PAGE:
A species of bacterium discovered on the decaying wreck of the Titanic is providing new insights into how to protect living cells from damage.
The wreck of Titanic lies on the ocean floor, nearly 4 km below the surface of the dark, salty water of the North Atlantic. Divers on expeditions to the site have noticed ‘rusticles’ – icicle-like growths rich in rust – covering parts of the damaged and corroded hull. In 2010, scientists investigating rusticles taken from the Titanic site discovered a new species of bacteria within these growths w1. They named the new species Halomonas titanicae.
The scientists have also discovered that Halomonas titanicae bacteria are involved in the rusting process and are accelerating the wreck’s decay. The decay is happening at quite a rapid rate: estimates suggest that the wreck may have disappeared completely by 2030. These bacteria could thus pose a significant threat to oil rigs and other iron structures located in the deep sea. However, these organisms have now become the focus of scientific research for another reason: to find out how they manage to thrive in conditions with high and varying salt concentrations.
The term halo- means ‘salt’ in Greek. Bacteria of the genus Halomonas live in salty environments, such as sea water or salt marshes, where salt concentrations vary over a wide range. All members of the genus are strongly ‘halotolerant’: they have evolved ways of coping with wildly fluctuating salt concentrations outside the cell, surviving over a huge range of salinity from 0.5% (w/w) sodium chloride right up to 25%. This may seem like a trivial issue, but it is not.
Cells are protected from the outside world by very thin membranes that control traffic in and out of the cell, creating and supporting huge differences in composition between the inside and outside of the cell. For example, cells maintain an electrical potential of about 100 millivolts across the membrane, which is typically just 10 nanometres thick. For all types of cell, sodium chloride (NaCl) is the dominant salt outside the cell (for example, in blood serum), whereas potassium chloride (KCl) is dominant inside the cell. Yet, while the salt types are different, the total salt concentration on either side of the cell membrane should match exactly. The reason for this is osmosis: if two solutions of different concentration are separated by a membrane that is permeable to water but not to solutes, water will flow from the more dilute side to the more concentrated side.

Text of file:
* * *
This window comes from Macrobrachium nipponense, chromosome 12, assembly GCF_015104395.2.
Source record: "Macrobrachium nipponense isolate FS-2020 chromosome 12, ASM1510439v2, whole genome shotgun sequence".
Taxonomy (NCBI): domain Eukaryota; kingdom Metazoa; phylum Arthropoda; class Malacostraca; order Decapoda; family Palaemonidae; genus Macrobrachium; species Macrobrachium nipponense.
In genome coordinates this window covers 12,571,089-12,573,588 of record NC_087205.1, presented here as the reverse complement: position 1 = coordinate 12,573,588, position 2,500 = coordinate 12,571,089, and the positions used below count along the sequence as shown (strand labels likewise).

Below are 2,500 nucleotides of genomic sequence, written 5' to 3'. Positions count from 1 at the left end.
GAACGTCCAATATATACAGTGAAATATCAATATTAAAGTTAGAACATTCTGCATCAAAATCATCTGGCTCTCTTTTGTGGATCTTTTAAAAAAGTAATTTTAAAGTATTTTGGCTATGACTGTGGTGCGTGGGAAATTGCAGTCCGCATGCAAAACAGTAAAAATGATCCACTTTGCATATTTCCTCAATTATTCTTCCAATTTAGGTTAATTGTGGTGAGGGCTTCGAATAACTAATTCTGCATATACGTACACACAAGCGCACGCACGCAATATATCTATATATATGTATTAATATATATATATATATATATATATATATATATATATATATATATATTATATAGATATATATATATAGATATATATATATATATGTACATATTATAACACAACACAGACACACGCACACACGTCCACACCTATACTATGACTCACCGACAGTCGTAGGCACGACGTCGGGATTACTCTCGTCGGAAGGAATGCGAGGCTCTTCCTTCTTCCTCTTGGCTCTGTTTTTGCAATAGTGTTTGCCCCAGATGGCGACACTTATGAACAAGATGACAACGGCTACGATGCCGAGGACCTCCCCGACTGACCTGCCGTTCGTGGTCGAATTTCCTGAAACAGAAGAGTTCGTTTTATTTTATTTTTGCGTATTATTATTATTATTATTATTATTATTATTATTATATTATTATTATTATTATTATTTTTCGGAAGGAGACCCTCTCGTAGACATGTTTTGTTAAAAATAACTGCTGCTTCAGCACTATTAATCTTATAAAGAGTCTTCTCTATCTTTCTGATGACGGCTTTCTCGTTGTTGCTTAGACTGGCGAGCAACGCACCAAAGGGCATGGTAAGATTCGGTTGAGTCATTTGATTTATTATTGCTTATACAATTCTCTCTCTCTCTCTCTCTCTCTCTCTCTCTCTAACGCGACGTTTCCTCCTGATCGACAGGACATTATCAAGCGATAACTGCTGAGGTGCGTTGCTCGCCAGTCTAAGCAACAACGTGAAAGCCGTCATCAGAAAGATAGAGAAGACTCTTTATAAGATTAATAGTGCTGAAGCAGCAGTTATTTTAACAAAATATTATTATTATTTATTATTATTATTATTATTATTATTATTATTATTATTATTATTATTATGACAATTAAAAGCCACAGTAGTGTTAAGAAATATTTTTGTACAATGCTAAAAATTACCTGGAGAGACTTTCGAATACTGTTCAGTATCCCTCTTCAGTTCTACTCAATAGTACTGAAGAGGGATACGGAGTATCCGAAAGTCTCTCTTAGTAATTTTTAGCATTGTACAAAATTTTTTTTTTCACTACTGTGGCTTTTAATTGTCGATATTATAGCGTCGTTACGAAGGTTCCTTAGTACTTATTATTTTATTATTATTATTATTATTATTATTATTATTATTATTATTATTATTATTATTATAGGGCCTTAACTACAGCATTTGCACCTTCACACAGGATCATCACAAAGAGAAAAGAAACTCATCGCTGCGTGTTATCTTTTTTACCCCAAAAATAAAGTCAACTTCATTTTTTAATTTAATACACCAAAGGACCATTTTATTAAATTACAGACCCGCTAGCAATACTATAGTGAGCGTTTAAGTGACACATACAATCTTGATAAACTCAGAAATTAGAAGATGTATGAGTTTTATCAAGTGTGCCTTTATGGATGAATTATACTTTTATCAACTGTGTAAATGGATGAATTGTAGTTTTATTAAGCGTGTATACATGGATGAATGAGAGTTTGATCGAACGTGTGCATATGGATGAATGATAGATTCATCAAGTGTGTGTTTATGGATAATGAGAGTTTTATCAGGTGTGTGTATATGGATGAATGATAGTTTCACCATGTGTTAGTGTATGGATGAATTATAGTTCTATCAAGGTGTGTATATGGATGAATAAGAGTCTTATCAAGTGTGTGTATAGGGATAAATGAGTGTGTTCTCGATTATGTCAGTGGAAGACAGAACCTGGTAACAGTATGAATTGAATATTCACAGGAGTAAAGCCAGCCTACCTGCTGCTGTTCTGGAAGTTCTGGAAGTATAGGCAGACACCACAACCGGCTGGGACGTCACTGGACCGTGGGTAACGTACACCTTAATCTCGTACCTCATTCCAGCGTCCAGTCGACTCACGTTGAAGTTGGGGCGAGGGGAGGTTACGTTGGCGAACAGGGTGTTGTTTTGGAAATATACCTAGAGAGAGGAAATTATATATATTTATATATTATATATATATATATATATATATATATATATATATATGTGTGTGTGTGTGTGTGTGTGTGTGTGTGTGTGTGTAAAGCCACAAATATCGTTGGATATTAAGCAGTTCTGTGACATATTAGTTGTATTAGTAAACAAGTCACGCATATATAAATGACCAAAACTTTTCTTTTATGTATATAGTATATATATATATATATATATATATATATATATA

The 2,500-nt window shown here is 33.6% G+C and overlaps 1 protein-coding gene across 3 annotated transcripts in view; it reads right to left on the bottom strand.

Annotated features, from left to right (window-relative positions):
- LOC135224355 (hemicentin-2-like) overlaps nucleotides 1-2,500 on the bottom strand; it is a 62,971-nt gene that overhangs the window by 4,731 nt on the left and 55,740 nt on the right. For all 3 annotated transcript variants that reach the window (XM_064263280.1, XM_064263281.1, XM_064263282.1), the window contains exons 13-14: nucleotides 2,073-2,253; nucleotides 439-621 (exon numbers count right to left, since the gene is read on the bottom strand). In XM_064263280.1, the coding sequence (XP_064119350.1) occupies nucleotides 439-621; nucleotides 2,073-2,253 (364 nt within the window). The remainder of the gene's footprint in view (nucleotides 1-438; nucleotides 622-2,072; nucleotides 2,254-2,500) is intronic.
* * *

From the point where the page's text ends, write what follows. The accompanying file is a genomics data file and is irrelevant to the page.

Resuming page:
Cell membranes cannot cope with osmotic pressure differences. Red blood cells will burst when placed in pure water, illustrating the effect of osmotic pressure – and the fragility of cell membranes. Clearly, to keep their membranes intact, Halomonas bacteria must be able to regulate the concentration of solutes in the cytoplasm in response to changing external salt concentrations, without disrupting the biochemistry within the cell (see Zaccai 2009). How do they do this?
Halomonas bacteria produce large amounts of a substance called ectoine (see figure 1). To counterbalance the external salt concentrations, they adjust the concentration of this soluble compound within their cells. This keeps the cell’s fluids in osmotic balance with the outside, protecting the cell against shrivelling up or bursting even in extreme conditions. Remarkably, ectoine appears to act differently from most salts and solutes, which can interfere with the role of water in metabolic processes. Ectoine is a ‘compatible solute’, and so preserves the normal biochemistry within the cell. It also increases the stability of proteins and membranes. So how does this unusual solute achieve these results?